EU-South America trade deal rewards 'climate change deniers' – Dáil told
The EU-Mercosur deal – which opens the way for cheap South American meat imports – will signal the death knell for the already embattled Irish beef sector, the Dáil has heard.
Criticising the EU landmark trade deal with Brazil, Argentina, Urguay and Paraguay, Fianna Fáil leader, Micheál Martin, also said the deal will reward “climate change deniers.”
Mr Martin said the Government had quietly caved in to the deal which allows imports of 99,000t of beef, 180,000t of poultry and 25,000t of pigmeat.
The Fianna Fáil leader said the deal was outdated because it ignored the impact on the beef sector in the wake of Brexit. He said that Europe is allowing the imports of beef being produced in an environmentally unsustainable way while Irish beef producers were among the most efficient producers in the world for traceable meat.
The Government also came under pressure from Sinn Féin and Rural Independent Group TDs on the issue. But for the Government, Climate Change Minister, Richard Bruton, said the South American group of nations, known as Mercosur, were still obliged to comply with the Paris agreement tackling climate change – without that there would be no deal.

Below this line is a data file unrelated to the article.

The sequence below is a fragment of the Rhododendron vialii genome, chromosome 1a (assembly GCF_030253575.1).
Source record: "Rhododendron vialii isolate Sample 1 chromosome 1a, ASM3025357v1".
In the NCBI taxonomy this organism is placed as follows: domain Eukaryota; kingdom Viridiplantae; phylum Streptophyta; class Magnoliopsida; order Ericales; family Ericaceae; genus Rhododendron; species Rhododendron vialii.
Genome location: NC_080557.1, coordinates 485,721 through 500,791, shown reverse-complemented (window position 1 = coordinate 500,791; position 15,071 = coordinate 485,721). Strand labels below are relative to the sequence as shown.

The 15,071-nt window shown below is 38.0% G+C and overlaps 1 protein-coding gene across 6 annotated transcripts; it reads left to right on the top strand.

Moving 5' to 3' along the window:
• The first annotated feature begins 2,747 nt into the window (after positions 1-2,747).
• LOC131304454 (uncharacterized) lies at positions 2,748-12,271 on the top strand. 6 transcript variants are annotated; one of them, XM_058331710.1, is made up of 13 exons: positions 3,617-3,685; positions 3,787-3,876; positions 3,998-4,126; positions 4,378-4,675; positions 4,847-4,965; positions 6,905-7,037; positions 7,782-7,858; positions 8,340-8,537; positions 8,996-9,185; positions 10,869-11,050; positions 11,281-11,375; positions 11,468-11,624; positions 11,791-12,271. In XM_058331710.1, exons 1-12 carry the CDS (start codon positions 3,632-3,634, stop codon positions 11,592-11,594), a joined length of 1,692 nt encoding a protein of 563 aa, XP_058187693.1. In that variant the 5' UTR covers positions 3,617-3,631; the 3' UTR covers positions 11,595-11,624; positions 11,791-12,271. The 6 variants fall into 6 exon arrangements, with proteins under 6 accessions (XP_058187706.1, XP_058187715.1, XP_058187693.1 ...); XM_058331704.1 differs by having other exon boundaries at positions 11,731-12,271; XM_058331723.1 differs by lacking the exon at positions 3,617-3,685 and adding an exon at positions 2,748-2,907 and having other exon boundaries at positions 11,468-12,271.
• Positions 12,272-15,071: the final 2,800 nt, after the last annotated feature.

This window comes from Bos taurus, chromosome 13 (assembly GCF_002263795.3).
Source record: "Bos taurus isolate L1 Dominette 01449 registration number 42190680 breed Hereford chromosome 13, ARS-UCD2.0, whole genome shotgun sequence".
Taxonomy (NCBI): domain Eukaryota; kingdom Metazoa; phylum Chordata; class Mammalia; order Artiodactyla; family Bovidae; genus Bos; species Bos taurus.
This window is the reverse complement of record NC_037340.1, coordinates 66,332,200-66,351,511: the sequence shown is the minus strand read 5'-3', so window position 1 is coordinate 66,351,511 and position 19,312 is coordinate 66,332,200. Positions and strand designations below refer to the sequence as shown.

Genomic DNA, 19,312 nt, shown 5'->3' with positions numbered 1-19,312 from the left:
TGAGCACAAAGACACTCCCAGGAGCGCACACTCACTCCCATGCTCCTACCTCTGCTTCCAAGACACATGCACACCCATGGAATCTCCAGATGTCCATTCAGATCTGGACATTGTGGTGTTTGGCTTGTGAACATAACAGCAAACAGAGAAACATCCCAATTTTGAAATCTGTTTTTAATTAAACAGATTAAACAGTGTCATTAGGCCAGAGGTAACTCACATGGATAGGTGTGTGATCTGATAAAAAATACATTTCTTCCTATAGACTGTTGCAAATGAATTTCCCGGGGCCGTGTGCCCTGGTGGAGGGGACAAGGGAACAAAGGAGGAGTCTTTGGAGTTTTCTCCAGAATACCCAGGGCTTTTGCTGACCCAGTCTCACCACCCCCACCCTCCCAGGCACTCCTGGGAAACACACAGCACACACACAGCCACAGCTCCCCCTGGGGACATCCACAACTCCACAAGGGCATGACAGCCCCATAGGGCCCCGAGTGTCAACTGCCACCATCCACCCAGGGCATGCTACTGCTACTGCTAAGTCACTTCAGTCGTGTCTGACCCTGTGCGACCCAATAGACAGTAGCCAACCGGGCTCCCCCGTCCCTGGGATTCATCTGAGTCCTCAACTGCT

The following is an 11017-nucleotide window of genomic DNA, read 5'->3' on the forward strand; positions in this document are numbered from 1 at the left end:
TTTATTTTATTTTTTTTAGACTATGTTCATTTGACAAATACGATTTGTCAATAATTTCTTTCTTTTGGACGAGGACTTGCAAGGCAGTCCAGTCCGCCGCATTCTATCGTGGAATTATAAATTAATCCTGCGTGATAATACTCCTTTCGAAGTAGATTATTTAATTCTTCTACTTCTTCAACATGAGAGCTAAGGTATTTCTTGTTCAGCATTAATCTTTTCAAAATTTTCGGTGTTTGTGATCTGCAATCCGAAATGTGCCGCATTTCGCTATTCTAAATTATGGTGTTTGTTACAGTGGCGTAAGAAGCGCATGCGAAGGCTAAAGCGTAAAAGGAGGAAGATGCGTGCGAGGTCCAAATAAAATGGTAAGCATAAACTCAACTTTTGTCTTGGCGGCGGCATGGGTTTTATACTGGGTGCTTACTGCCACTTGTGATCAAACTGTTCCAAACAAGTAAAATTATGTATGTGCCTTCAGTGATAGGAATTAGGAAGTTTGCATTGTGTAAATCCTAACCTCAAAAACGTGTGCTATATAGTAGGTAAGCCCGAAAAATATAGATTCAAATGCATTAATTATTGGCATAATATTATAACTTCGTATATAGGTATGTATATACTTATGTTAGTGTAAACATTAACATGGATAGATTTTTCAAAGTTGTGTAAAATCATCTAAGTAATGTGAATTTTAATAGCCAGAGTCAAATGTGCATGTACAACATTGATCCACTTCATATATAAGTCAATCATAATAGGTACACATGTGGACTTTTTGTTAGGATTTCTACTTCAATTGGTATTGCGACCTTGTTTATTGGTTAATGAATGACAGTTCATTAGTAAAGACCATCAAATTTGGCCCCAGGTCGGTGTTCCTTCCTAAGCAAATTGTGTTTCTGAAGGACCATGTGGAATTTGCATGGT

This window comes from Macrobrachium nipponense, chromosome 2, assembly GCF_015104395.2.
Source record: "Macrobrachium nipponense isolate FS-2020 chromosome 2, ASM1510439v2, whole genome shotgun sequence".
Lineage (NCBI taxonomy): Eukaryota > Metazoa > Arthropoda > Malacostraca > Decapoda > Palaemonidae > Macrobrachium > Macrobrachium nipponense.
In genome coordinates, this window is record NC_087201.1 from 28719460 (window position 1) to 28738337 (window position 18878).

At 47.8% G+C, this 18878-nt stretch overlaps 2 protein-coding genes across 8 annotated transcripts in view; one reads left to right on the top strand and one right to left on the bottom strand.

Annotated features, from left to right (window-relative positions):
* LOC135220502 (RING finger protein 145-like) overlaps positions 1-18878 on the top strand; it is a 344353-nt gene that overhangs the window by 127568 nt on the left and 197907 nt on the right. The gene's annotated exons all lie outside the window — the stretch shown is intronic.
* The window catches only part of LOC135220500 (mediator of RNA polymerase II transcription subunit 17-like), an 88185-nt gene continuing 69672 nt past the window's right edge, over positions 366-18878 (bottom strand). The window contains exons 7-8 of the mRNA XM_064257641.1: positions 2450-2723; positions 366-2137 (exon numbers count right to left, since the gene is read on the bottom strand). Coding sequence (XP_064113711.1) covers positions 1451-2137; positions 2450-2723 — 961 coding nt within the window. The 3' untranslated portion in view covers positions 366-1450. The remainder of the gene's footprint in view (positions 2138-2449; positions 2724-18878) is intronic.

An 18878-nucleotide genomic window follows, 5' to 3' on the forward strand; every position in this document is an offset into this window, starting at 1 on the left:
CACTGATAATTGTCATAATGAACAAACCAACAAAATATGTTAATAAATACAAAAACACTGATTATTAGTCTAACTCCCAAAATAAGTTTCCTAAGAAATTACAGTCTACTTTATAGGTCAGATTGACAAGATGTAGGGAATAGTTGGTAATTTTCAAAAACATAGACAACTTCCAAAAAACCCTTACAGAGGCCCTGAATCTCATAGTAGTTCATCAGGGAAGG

The Fianna Fáil leader said a hectare of rainforest in Brazil was being cleared every minute to create grazing land for cattle.
That “should be a showstopper for the mercosur deal”, he said.
But taking questions for the Taoiseach who is at an EU leaders’ summit in Brussels, Mr Bruton accused Mr Martin of “distorting the reality”. The Minister said if the parties did not comply with the Paris Agreement “there is no deal”.
Mr Bruton said the Government had been consistently concerned about the impact on the beef sector and that the initial demand was for 300,000 tonnes of beef. The Minister said everyone needed to step back and take time to consider the agreement in the round.
The Climate Change Minister said there were lots of opportunities for the Irish market through the deal including in the dairy sector, pharma, chemicals and food.
Sinn Sinn Féin leader Mary Lou McDonald said that Fianna Fáil signed the mandate for discussion on this agreement in 1999. Her party had consistently asked the Government for the past five years to quit the negotiations and the deal was a sell-out to Irish farm families.
Ms McDonald urged a binding Dáil vote against the deal.
But Mr Bruton said that Ms McDonald had consisttently opposed the EU-Canada agreement, an agreement with Japan, and another with Korea, and all of these deals had helped Ireland to diversify its trade links which would help offset Brexit.
Independent TD Michael Healy Rae said the Minister was “trying to sell the unsellable, you’re trying to defend the indefensible”.
“I’m appealing to you and the Taoiseach and the rest of the Ministers to wake up,” the Kerry TD said.